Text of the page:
Strings of China evokes echoes of history
Patrons wait in line for the Chinese music performance in the lobby of the Oakland Asian Cultural Center, excitement spoken in several languages. After the announcer opens the show and introduces the first musical piece in both Chinese and English, a warm light fades in to shine on the instruments. As the audience quiets, the ensemble begins to play music that evokes echoes of universal feelings and long histories, as the notes dance alongside the players.
On Oct. 1, Strings of China marked the first collaboration between Tranquil Resonance Studio (TRS) and China Spirit Music Ensemble (CSME). Tranquil Resonance Studio is dedicated to teaching and sharing classical Chinese arts, including lessons in the guzheng (Chinese table harp), guqin (seven string zither), and the erhu (Chinese two-string fiddle), whereas CSME is focused solely on the guzheng.
The nine songs differed in instruments and style, but almost all of them were related to nature or autumn in some way. Before each performance, the announcer shared the stories and histories behind the musical pieces. One song Flowing Water was from a duet called High Mountain Flowing Water, and was performed by Lee and David Wong, Artistic director and Executive director from Tranquil Resonance.
Many of the pieces performed, like Flowing Water, are classics that date back to the Chinese dynasties. Other songs performed that night were written in the 1920s and 30s.
TRS Programs Director Alan Yip focuses on preserving and building upon the rich history of China through his teaching and playing of ancient Chinese instruments. He wants to balance the traditional mindset of forming a relationship with the music, and taking music in stride with modern times. He feels the program reflects this idea of highlighting both traditional and more contemporary Chinese pieces, especially when it came to the guzheng arrangements. Yip hopes that the organizations will continue to expand the event in the future.
“The most important thing about being here in the U.S. is to keep as much of that identity as possible,” Yip said. “I think more opportunities need to be available to the public…there needs to be a dialogue.”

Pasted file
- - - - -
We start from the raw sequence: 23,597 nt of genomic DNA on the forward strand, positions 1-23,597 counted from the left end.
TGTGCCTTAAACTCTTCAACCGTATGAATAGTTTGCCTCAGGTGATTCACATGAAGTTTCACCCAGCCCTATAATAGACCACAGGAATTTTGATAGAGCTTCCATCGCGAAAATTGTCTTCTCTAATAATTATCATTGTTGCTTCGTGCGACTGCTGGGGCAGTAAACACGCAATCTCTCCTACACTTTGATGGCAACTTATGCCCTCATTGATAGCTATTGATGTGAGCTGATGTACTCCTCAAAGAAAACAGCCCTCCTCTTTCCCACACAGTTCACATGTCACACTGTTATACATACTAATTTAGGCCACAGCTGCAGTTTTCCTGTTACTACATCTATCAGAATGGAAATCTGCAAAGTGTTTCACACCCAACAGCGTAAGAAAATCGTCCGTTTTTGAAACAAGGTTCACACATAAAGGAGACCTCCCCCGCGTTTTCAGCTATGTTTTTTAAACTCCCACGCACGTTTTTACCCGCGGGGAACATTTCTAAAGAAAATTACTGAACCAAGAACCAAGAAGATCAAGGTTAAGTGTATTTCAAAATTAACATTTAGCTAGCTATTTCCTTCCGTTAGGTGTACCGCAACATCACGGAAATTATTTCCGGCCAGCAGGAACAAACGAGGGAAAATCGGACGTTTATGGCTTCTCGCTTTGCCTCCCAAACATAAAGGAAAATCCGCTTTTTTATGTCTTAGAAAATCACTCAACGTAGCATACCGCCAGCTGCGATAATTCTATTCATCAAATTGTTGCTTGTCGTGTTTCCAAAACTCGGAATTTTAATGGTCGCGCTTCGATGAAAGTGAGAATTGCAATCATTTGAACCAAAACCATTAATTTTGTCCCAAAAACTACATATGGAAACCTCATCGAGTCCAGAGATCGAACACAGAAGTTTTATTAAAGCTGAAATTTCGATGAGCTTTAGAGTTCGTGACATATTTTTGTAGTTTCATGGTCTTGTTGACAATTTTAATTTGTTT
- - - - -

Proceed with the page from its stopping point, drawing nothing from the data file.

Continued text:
CSME’s director, Winnie Wong, arranged the guzheng section for four pieces out of the nine in the program. Yip thought she was able to take old historical songs and arrange the guzheng ensembles in a way that uses traditional foundations to create striking new combinations. Even having a guzheng ensemble is unusual, Yip noted, as the instrument is most commonly played solo or accompanied by other instruments. In addition, Winnie Wong and pianist Donna Stoering performed the Lament of the Rainbow Cloud together, a guzheng and piano duet, something not commonly done.
Mills Chinese Professor Chiu-Hung Chen attended the performance and found the pieces pleasantly surprising. She thought that the program would include more traditional pieces, instead finding the new arrangements well-executed. In Lament of the Rainbow Cloud, the instrument combination struck her.
“I never heard that kind of combination. I feel like they are talking to each other,” Chen said. “They compliment each other pretty well.”
Yip believes that music is closely tied to language. He can hear that the northern style of guzheng in Henan has a distinct voice.
“Henan is a place where the music reflects the dialect,” Yip said.
Jared Young, a biology professor at Mills, originally attended the performance with his two daughters because one of his students was performing. He walked out feeling more connected to the rich culture of China, calling the experience “transformative.”
As a parent, this event was also something that he wanted to share with his kids.
“I did have an awareness that this was an opportunity to expose them to an important part of their heritage,” Young said. “I feel like I left with a much greater appreciation of the music and it helped me connect with Chinese culture in a pretty deep way.”